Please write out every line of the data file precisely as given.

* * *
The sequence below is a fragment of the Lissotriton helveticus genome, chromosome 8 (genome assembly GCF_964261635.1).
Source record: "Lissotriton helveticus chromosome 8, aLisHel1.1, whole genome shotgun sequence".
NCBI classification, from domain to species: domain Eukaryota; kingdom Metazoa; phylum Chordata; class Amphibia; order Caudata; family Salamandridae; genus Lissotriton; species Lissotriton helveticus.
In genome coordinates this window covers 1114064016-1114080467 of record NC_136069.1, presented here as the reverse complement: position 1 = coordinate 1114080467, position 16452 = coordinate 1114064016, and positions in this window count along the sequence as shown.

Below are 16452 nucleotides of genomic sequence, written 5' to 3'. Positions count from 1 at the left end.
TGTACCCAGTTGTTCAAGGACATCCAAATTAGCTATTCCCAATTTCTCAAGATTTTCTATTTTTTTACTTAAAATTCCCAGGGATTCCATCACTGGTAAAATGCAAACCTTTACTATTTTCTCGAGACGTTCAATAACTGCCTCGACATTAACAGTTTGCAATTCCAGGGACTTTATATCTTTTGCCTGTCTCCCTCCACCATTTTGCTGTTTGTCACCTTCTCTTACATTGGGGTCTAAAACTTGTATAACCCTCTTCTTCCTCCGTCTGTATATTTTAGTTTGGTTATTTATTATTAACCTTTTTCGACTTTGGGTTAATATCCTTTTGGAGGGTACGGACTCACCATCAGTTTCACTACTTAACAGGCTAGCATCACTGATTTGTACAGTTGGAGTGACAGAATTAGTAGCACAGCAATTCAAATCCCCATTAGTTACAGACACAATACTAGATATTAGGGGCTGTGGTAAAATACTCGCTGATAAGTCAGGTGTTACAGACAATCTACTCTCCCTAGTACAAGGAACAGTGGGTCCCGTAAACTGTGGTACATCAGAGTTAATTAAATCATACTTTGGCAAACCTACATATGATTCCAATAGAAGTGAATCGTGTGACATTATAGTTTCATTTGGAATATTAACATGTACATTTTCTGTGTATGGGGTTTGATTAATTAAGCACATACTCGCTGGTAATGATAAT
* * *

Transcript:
The sequence below is a fragment of the Lissotriton helveticus genome, chromosome 8 (genome assembly GCF_964261635.1).
Source record: "Lissotriton helveticus chromosome 8, aLisHel1.1, whole genome shotgun sequence".
NCBI classification, from domain to species: domain Eukaryota; kingdom Metazoa; phylum Chordata; class Amphibia; order Caudata; family Salamandridae; genus Lissotriton; species Lissotriton helveticus.
In genome coordinates this window covers 1114064016-1114080467 of record NC_136069.1, presented here as the reverse complement: position 1 = coordinate 1114080467, position 16452 = coordinate 1114064016, and positions in this window count along the sequence as shown.

Below are 16452 nucleotides of genomic sequence, written 5' to 3'. Positions count from 1 at the left end.
TGTACCCAGTTGTTCAAGGACATCCAAATTAGCTATTCCCAATTTCTCAAGATTTTCTATTTTTTTACTTAAAATTCCCAGGGATTCCATCACTGGTAAAATGCAAACCTTTACTATTTTCTCGAGACGTTCAATAACTGCCTCGACATTAACAGTTTGCAATTCCAGGGACTTTATATCTTTTGCCTGTCTCCCTCCACCATTTTGCTGTTTGTCACCTTCTCTTACATTGGGGTCTAAAACTTGTATAACCCTCTTCTTCCTCCGTCTGTATATTTTAGTTTGGTTATTTATTATTAACCTTTTTCGACTTTGGGTTAATATCCTTTTGGAGGGTACGGACTCACCATCAGTTTCACTACTTAACAGGCTAGCATCACTGATTTGTACAGTTGGAGTGACAGAATTAGTAGCACAGCAATTCAAATCCCCATTAGTTACAGACACAATACTAGATATTAGGGGCTGTGGTAAAATACTCGCTGATAAGTCAGGTGTTACAGACAATCTACTCTCCCTAGTACAAGGAACAGTGGGTCCCGTAAACTGTGGTACATCAGAGTTAATTAAATCATACTTTGGCAAACCTACATATGATTCCAATAGAAGTGAATCGTGTGACATTATAGTTTCATTTGGAATATTAACATGTACATTTTCTGTGTATGGGGTTTGATTAATTAAGCACATACTCGCTGGTAATGATAAT